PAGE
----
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Browsing by Subject "habitat complexity"

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  • Leinikki, Elli (2020)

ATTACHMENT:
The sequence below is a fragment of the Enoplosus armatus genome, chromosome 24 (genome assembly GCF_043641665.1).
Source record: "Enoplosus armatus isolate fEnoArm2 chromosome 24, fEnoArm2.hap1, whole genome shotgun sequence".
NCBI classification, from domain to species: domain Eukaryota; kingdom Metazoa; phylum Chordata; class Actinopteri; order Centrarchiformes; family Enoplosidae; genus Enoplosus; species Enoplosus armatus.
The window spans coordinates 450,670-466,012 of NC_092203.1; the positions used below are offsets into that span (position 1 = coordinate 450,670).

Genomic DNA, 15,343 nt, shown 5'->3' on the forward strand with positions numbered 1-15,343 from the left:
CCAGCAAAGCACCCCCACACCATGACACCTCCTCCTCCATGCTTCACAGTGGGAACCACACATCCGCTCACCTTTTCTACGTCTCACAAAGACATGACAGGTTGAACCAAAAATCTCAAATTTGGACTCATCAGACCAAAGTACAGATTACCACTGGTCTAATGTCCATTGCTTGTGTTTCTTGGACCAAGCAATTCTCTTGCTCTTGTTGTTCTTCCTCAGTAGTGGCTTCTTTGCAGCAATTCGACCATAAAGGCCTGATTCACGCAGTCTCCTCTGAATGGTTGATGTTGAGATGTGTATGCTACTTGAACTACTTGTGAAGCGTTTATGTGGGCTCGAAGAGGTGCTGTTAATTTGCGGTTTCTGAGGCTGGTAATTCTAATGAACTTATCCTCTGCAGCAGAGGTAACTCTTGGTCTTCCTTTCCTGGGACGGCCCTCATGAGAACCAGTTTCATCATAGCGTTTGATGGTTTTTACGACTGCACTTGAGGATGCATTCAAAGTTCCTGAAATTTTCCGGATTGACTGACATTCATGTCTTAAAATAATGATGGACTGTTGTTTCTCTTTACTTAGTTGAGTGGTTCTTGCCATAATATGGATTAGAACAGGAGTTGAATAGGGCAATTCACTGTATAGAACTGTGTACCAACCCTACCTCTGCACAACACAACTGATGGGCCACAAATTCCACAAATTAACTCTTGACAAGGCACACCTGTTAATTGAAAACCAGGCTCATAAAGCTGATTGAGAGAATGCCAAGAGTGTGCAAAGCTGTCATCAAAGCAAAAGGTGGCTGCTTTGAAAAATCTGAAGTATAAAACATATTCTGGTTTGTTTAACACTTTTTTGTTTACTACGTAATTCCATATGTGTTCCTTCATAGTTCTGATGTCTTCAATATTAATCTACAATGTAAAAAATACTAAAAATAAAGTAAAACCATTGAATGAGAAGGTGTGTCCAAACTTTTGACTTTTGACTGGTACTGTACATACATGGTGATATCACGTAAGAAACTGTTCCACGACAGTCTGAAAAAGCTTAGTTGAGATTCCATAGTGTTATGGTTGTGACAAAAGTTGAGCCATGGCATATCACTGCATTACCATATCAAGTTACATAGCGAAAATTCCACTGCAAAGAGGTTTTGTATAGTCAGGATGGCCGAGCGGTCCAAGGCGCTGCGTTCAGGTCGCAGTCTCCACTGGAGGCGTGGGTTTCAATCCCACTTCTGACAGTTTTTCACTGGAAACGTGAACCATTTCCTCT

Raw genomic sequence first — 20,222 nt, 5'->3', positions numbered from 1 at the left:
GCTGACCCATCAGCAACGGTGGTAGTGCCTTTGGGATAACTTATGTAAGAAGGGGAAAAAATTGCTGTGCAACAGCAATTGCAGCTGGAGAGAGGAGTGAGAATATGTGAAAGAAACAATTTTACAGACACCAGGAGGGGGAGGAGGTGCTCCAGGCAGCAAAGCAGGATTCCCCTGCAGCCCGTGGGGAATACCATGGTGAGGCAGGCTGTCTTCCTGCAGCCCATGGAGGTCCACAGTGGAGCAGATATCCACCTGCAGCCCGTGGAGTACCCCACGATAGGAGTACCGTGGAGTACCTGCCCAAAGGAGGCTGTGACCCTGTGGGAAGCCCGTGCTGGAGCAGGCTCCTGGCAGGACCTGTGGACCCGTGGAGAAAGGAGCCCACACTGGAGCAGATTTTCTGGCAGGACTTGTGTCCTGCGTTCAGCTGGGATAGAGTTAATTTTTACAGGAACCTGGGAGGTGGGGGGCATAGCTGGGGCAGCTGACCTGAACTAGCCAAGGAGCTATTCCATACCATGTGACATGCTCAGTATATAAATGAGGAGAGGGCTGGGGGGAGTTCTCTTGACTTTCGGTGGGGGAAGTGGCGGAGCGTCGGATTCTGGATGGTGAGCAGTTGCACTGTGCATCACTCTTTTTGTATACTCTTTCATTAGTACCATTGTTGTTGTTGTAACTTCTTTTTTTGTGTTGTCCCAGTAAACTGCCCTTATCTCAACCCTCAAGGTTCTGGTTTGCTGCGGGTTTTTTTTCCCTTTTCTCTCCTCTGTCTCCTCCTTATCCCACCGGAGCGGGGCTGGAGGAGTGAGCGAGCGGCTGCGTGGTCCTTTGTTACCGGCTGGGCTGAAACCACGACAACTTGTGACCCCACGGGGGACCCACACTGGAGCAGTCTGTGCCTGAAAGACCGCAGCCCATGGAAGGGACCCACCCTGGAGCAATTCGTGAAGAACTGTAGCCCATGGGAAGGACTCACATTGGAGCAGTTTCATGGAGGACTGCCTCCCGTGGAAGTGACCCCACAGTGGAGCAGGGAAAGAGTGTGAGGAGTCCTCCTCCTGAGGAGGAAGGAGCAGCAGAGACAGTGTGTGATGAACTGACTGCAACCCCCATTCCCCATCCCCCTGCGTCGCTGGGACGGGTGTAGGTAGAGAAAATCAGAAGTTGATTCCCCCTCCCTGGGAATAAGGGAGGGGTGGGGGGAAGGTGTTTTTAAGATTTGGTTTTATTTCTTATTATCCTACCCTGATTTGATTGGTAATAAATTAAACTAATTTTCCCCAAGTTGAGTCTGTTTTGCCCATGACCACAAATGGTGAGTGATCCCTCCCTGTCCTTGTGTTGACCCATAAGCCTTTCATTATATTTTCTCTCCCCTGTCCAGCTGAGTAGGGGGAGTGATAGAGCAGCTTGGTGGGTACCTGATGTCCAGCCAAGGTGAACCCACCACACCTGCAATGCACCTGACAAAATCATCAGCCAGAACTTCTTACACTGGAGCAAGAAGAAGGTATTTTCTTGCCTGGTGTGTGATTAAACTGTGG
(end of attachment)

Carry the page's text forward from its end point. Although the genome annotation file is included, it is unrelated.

Iron-manganese (FeMn) concretions are found on soft sediment bottoms both in the deep sea and coastal sea areas, formed as a result of a combination of biogeochemical and microbial processes. It has been estimated that concretions occur at least in 11 % of the Finnish marine areas. Concretions form hard substrates on predominantly soft seafloors, and they are therefore suggested to increase geodiversity and habitat complexity of the seafloor. This has been found to correlate with biodiversity of the benthic fauna. Despite their widespread occurrence in the northern Baltic Sea, the ecological importance of FeMn concretions has been left unaddressed. In the recent assessment of threatened habitat types in Finland, concretion fields were classified as a data deficient habitat type. The aim of this study is to examine the role of FeMn concretions as habitats in the Baltic Sea ecosystem. Benthic biodiversity was investigated utilizing two approaches; the abundance of mobile fauna and sessile macrofauna were studied with point-dives. The data was compared to pre-existing data from similar soft bottoms where there are no observations of concretions, collected in the Finnish Inventory Programme for the Underwater Marine Environment (VELMU). Samples for sediment in-fauna were taken with a Van Veen Grab Sampler, and additional data was gathered also from Environmental Information System HERTTA (administered by Environmental Administration). The shape and quantity of concretions appear to affect the abundance of sediment in-fauna. Similarities to the invertebrate composition of soft sediment habitats depends of the soft sediment availability in the habitat, which is dependent on concretion shape and quantity. Crusts seem to affect the faunal composition more than spheroidal and discoidal concretions, as they offer the most complex habitats, significantly different from bare seafloors. Based on this study, the concretion fields should not necessarily be considered as just one habitat type, since the faunal composition appears to differ according to the shape of the concretions.